Insufficient progesterone can lead to PMS, thyroid dysfunction, insulin resistance, irregular periods, infertility, miscarriage, pre-term labor, and post-partum depression. PMS consists of multiple negative symptoms that occur anytime after ovulation and can continue through a woman’s period (menses). An insufficient amount of progesterone results in a decrease in endorphins in the brain. Endorphins are chemicals that reduce pain and increase the presence of happiness. So, the absence of these endorphins is associated with emotional symptoms including irritability, crying easily, anger and depression.

Physical symptoms of low progesterone may include breast tenderness, bloating, weight gain, carbohydrate cravings (including chocolate), headache, fatigue, insomnia, or pelvic cramps. These symptoms can start as early as the day after ovulation and last through menses. If progesterone is very low, or combined with underlying depression, PMS could turn into Pre-Menstrual Dysphoric Disorder (PMDD). PMDD is a severe depression that, in rare cases, can lead to child abuse or even homicide. In most cases, anti-depressant medications are required. However, it would be incomplete treatment if progesterone was not investigated and replaced as well.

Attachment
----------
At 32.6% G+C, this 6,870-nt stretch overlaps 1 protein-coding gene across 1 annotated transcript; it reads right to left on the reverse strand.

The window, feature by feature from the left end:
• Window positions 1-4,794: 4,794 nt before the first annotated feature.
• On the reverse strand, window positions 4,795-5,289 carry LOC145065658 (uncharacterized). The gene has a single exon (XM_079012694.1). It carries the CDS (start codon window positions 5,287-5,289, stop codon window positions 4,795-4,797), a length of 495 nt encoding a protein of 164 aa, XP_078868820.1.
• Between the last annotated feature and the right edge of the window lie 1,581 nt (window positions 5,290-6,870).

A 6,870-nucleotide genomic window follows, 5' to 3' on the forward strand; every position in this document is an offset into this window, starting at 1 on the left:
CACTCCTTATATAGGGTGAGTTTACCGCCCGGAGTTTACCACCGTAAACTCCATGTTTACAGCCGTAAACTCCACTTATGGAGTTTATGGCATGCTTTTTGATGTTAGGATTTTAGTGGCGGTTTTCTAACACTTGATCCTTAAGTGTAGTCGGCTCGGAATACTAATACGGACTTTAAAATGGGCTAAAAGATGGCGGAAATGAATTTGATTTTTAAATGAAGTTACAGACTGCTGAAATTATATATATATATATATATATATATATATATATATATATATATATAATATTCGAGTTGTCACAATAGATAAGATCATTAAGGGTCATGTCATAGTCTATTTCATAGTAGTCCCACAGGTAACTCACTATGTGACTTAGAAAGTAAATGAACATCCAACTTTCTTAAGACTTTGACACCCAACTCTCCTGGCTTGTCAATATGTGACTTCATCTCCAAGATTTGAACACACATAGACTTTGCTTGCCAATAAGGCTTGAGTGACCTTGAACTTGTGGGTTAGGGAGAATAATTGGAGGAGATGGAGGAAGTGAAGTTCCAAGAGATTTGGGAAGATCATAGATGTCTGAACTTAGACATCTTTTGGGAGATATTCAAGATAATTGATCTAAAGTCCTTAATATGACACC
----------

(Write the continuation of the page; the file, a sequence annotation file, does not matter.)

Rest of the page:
How do you know if you have low progesterone?

The signs of low progesterone can also be seen within a woman’s menstrual cycle. One such sign is “‘tail-end brown bleeding” (three or more days of brown spotting at the end of menses). Other signs include more than two days of spotting before the full flow of the menses, or a luteal (post-ovulatory) phase of less than 10 days. Charting your cycle with a Fertility Awareness-Based Method (FABM) helps one identify these signs and notice trends with the help of a certified instructor.

Progesterone deficiency and pregnancy problems

Low progesterone is also a risk factor for complications in pregnancy. After conception, the new life travels through the fallopian tube, and implants in the endometrial lining in about 6-9 days. If the luteal phase is fewer than 10 days, the embryo would not be able to implant, and would be lost in the menstrual flow. This early miscarriage, before many women know they’re pregnant, is often called a “chemical pregnancy.” A woman may experience miscarriage later in the first trimester if she has low progesterone and the endometrial secretions are weak, thus starving the fetus before the placenta can take over. If the progesterone is not replaced throughout the entire pregnancy, premature labor could ensue, resulting in a pre-term baby. After delivery, low progesterone can also cause postpartum depression.

Does birth control solve progesterone deficiency?